What are you looking forward to reading in 2020? Guestbook by Leanne Shapton—Leanne is a great friend and brilliant thinker. I always enjoy her take on storytelling, often with a 360 delivery with visuals, sensorial, and intellectual points to view.
Rosalind Jana, Writer
What has been your favorite book you read this year? Daphne Du Maurier’s The Parasites. I think I’d originally assumed from the title that this was another Du Maurier gothic number involving sinister caped figures/ominous big houses, but I was very, very wrong. Instead this is a fantastic look at show business, selfishness, fraught sibling dynamics, and the perils of success. Tracing the (mis)fortunes of the brilliant and tragic Delaney family, it has everything you could need in a book: precocious children brought up in a series of hotels across Europe, glamorous green dresses, sacrificial younger sisters, ill-advised affairs in Paris, bad mothers, and opening nights at the theatre with snow thick on the pavements outside. A total treat of a read.
Anything you can’t wait to re-read? Mary Jean Chan’s Flèche. Published by Faber this year, I dashed through most of this beautiful collection in one go in the bath—but, as with most poetry collections, I felt like that first reading only scraped the surface. I’m excited to return to Chan’s carefully crafted reflections on desire, queer identity, and family again soon. It’s a collection that thinks deeply about a series of crucial connections: between mother and daughter, between lovers, between different languages, between one’s true, fundamental self and the difficult weight of others’ expectations.
What are you looking forward to reading in 2020? Sarah Moss’s next novel, titled A Day Like Today, is coming out with Picador in Autumn of next year. Having enjoyed two fantastic books by her this year (the taut, deeply unsettling Ghost Wall and Victorian-era set Bodies of Light, which is especially good on both the history of female education and the inheritance of trauma), I can’t wait to read whatever comes next.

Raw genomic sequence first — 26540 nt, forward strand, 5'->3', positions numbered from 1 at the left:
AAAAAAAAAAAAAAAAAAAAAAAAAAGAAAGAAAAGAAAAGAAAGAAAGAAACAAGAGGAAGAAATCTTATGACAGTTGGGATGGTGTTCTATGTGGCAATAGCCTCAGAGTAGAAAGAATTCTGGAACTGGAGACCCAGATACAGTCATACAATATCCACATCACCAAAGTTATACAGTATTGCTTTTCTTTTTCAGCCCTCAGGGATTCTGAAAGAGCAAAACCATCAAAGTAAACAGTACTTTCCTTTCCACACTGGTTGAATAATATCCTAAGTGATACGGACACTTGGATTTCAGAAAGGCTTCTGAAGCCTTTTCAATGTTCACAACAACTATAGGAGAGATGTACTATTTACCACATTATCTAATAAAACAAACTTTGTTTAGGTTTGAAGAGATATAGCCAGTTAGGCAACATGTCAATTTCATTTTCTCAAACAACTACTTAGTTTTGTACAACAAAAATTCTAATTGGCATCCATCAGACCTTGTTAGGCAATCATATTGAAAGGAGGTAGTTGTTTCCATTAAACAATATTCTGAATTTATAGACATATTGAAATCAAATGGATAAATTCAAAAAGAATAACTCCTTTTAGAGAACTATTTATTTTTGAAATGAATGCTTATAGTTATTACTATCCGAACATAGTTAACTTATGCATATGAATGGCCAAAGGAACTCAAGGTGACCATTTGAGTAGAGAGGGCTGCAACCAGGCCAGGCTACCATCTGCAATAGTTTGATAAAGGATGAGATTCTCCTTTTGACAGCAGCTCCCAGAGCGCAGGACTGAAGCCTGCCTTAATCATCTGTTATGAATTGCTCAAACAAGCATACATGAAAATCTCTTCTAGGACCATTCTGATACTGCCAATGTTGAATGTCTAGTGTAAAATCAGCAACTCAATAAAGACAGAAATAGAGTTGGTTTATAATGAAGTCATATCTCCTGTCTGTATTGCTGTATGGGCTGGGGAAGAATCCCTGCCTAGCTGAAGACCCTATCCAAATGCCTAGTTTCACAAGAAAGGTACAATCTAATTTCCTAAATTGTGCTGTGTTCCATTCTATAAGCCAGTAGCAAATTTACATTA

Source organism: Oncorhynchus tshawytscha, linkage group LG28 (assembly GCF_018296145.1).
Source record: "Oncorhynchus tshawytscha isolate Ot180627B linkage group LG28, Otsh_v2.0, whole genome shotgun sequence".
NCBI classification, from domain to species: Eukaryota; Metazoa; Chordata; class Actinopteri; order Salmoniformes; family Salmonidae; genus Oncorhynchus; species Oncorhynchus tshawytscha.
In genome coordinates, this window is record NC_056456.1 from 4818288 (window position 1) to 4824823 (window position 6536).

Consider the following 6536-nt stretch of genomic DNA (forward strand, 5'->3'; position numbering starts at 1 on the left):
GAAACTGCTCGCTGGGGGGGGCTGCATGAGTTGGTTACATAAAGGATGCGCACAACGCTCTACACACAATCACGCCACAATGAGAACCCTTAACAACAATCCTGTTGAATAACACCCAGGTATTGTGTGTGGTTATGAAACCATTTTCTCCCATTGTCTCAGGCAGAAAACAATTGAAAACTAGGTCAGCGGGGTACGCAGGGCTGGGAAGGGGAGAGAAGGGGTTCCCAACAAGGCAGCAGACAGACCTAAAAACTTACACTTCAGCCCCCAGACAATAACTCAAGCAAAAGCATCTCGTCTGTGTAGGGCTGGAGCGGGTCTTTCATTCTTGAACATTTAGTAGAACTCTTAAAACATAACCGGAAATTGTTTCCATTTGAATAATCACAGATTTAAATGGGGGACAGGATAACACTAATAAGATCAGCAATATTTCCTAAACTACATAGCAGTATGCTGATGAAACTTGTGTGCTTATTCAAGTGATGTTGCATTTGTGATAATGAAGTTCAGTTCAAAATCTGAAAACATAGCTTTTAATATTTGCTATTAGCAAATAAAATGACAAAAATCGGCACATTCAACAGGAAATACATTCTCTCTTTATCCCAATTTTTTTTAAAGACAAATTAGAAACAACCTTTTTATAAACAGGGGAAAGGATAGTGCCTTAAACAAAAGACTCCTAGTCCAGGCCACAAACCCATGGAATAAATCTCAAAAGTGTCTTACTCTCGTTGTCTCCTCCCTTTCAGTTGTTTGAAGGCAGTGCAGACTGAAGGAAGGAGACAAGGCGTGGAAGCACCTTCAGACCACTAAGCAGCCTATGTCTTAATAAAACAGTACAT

Carmen of Simpsons Library, Curator of @simpsonslibrary and art director
What has been your favorite book you read this year and why? A Final Companion to Books from The Simpsons by French graphic designer Olivier Lebrun. This book was a gift from last Christmas. It’s one of my favorites for obvious reasons. It is a great inspiration. I love browsing through and discovering new books that I can post on my account. Also, it’s cool to enjoy The Simpsons in a printed format.
Anything you can’t wait to re-read? Bart Simpson’s Guide to Life by Matt Groening. If you were a kid in the 90s, you probably read or saw this book at some point. Or maybe [only] if you were a cool kid—my parents didn’t let me watch The Simpsons. I could only take a look when some kid brought it to school. Anyway, I still think this book has everything you need to know about. Now as an adult, I want to read this so badly—I think “What would Bart Simpson do?” at every crucial moment of my life.
What are you looking forward to reading in 2020? I’m looking forward to seeing what’s next in this crazy and creative internet community that exists around The Simpsons and their early and best seasons. I especially like @zinetent, a zine publisher that has an amazing Simpsons collection.
Alex Beggs, Senior staff writer, Bon Appétit
What has been your favorite book you read this year? My favorite book this year was Out by Natsuo Kirino (it was first published in 1997, but read fresh as hell). It’s a Japanese horror/thriller about a woman who works in a factory making convenience store lunch boxes who kills her shitty husband in like, the first chapter (almost). After that, it gets WILD. Horrific. Brilliant. I don’t want to give anything away, just READ IT.
Anything you can’t wait to re-read? I still can’t believe Toni Morrison died this year. I want to reread The Bluest Eye and take notes.